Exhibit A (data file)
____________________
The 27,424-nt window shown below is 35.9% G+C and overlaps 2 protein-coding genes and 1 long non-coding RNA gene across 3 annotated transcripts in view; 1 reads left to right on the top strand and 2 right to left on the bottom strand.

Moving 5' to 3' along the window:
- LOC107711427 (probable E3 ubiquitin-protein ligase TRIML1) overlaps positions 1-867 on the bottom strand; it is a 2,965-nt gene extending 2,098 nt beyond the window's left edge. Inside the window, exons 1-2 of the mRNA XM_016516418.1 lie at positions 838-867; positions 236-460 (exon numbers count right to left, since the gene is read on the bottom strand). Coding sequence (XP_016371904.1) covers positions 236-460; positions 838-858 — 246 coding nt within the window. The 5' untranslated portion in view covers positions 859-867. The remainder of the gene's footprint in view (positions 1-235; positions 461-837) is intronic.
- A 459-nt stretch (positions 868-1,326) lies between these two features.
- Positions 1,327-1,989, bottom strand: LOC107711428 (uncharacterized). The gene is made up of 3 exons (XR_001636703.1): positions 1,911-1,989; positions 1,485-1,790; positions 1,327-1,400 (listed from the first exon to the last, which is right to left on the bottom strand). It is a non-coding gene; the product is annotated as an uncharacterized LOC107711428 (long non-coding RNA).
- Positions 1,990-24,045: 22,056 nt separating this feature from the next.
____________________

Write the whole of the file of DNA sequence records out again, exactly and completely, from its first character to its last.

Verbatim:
The 27,424-nt window shown below is 35.9% G+C and overlaps 2 protein-coding genes and 1 long non-coding RNA gene across 3 annotated transcripts in view; 1 reads left to right on the top strand and 2 right to left on the bottom strand.

Moving 5' to 3' along the window:
- LOC107711427 (probable E3 ubiquitin-protein ligase TRIML1) overlaps positions 1-867 on the bottom strand; it is a 2,965-nt gene extending 2,098 nt beyond the window's left edge. Inside the window, exons 1-2 of the mRNA XM_016516418.1 lie at positions 838-867; positions 236-460 (exon numbers count right to left, since the gene is read on the bottom strand). Coding sequence (XP_016371904.1) covers positions 236-460; positions 838-858 — 246 coding nt within the window. The 5' untranslated portion in view covers positions 859-867. The remainder of the gene's footprint in view (positions 1-235; positions 461-837) is intronic.
- A 459-nt stretch (positions 868-1,326) lies between these two features.
- Positions 1,327-1,989, bottom strand: LOC107711428 (uncharacterized). The gene is made up of 3 exons (XR_001636703.1): positions 1,911-1,989; positions 1,485-1,790; positions 1,327-1,400 (listed from the first exon to the last, which is right to left on the bottom strand). It is a non-coding gene; the product is annotated as an uncharacterized LOC107711428 (long non-coding RNA).
- Positions 1,990-24,045: 22,056 nt separating this feature from the next.